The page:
To fully understand folklore, it is helpful to clarify its component parts: the terms folk and lore. It is well-documented that the term was coined in 1846 by the Englishman William Thoms. He fabricated it to replace the contemporary terminology of "popular antiquities" or "popular literature". The second half of the compound word, lore, proves easier to define as its meaning has stayed relatively stable over the last two centuries. Coming from Old English lār 'instruction,' and with German and Dutch cognates, it is the knowledge and traditions of a particular group, frequently passed along by word of mouth.
The concept of folk proves somewhat more elusive. When Thoms first created this term, folk applied only to rural, frequently poor and illiterate peasants. A more modern definition of folk is a social group which includes two or more persons with common traits, who express their shared identity through distinctive traditions. "Folk is a flexible concept which can refer to a nation as in American folklore or to a single family." This expanded social definition of folk supports a broader view of the material, i.e. the lore, considered to be folklore artifacts. These now include all "things people make with words (verbal lore), things they make with their hands (material lore), and things they make with their actions (customary lore)". Folklore is no longer circumscribed as being chronologically old or obsolete. The folklorist studies the traditional artifacts of a social group and how they are transmitted.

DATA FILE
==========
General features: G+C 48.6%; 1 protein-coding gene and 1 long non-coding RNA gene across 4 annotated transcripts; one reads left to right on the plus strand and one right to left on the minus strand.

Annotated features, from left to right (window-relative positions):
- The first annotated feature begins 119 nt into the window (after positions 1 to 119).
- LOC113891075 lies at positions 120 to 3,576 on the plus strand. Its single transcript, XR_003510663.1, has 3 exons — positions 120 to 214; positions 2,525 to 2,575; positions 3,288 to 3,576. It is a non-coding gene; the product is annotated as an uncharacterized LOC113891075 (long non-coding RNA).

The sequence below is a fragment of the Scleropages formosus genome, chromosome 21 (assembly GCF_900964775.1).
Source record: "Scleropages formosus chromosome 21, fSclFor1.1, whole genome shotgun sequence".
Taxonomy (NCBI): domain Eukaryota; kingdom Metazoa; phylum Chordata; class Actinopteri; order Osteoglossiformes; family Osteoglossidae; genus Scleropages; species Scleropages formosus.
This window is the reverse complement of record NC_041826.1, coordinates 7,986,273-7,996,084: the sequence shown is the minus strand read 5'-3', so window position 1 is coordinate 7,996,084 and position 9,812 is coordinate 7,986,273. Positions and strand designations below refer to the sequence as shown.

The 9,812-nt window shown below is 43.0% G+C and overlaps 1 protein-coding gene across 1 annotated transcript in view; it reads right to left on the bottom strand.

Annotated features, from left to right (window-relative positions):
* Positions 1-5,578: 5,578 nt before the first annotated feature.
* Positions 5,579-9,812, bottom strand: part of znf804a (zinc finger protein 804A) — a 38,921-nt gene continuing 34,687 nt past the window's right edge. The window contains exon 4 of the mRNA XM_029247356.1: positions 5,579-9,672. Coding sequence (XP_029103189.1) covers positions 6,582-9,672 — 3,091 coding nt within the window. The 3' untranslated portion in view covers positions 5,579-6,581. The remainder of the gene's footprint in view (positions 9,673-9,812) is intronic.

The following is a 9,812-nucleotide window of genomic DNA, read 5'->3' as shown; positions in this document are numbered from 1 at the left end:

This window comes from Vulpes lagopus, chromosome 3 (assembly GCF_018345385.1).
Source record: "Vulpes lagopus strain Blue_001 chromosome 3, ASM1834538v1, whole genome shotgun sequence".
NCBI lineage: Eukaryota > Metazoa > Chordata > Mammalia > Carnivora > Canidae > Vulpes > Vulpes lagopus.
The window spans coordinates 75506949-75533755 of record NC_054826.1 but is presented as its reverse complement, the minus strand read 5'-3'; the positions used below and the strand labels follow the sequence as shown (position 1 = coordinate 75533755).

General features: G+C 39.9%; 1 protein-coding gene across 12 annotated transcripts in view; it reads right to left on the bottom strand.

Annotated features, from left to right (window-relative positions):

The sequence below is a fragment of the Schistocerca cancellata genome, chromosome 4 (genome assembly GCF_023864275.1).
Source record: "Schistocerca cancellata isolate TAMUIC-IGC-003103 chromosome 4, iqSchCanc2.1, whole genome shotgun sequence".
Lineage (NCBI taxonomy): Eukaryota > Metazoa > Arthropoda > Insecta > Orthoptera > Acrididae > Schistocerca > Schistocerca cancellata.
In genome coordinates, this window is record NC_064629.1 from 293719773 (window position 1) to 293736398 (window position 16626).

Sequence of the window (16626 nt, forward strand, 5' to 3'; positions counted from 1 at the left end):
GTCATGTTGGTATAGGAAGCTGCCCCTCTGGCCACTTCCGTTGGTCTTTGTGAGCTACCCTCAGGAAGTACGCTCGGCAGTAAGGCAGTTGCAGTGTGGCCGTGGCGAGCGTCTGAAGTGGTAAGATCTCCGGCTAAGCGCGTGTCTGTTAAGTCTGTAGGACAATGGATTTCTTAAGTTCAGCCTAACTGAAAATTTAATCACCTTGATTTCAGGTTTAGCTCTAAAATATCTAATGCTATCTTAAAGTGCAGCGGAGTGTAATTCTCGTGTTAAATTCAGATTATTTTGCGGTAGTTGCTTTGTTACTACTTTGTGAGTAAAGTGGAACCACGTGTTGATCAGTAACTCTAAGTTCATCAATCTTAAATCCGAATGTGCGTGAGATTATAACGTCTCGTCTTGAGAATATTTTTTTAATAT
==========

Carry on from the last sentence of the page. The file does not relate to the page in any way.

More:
Transmission is a vital part of the folklore process. Without communicating these beliefs and customs within the group over space and time, they would become cultural shards relegated to cultural archaeologists. For folklore is also a verb. These folk artifacts continue to be passed along informally, as a rule anonymously and always in multiple variants. The folk group is not individualistic, it is community-based and nurtures its lore in community. "As new groups emerge, new folklore is created… surfers, motorcyclists, computer programmers". In direct contrast to high culture, where any single work of a named artist is protected by copyright law, folklore is a function of shared identity within the social group.
Having identified folk artifacts, the professional folklorist strives to understand the significance of these beliefs, customs and objects for the group. For these cultural units would not be passed along unless they had some continued relevance within the group. That meaning can however shift and morph. So Halloween of the 21st century is not the All Hallows' Eve of the Middle Ages, and even gives rise to its own set of urban legends independent of the historical celebration. The cleansing rituals of Orthodox Judaism were originally good public health in a land with little water; now these customs signify identification as an Orthodox Jew. Compare this to brushing your teeth, also transmitted within a group, which remains a practical hygiene and health issue and does not rise to the level of a group-defining tradition. For tradition is initially remembered behavior. Once it loses its practical purpose, there is no reason for further transmission unless it has been imbued with meaning beyond the initial practicality of the action. This meaning is at the core of folkloristics, the study of folklore.
With an increasingly theoretical sophistication of the social sciences, it has become evident that folklore is a naturally occurring and necessary component of any social group, it is indeed all around us. It does not have to be old or antiquated. It continues to be created, transmitted and in any group is used to differentiate between "us" and "them".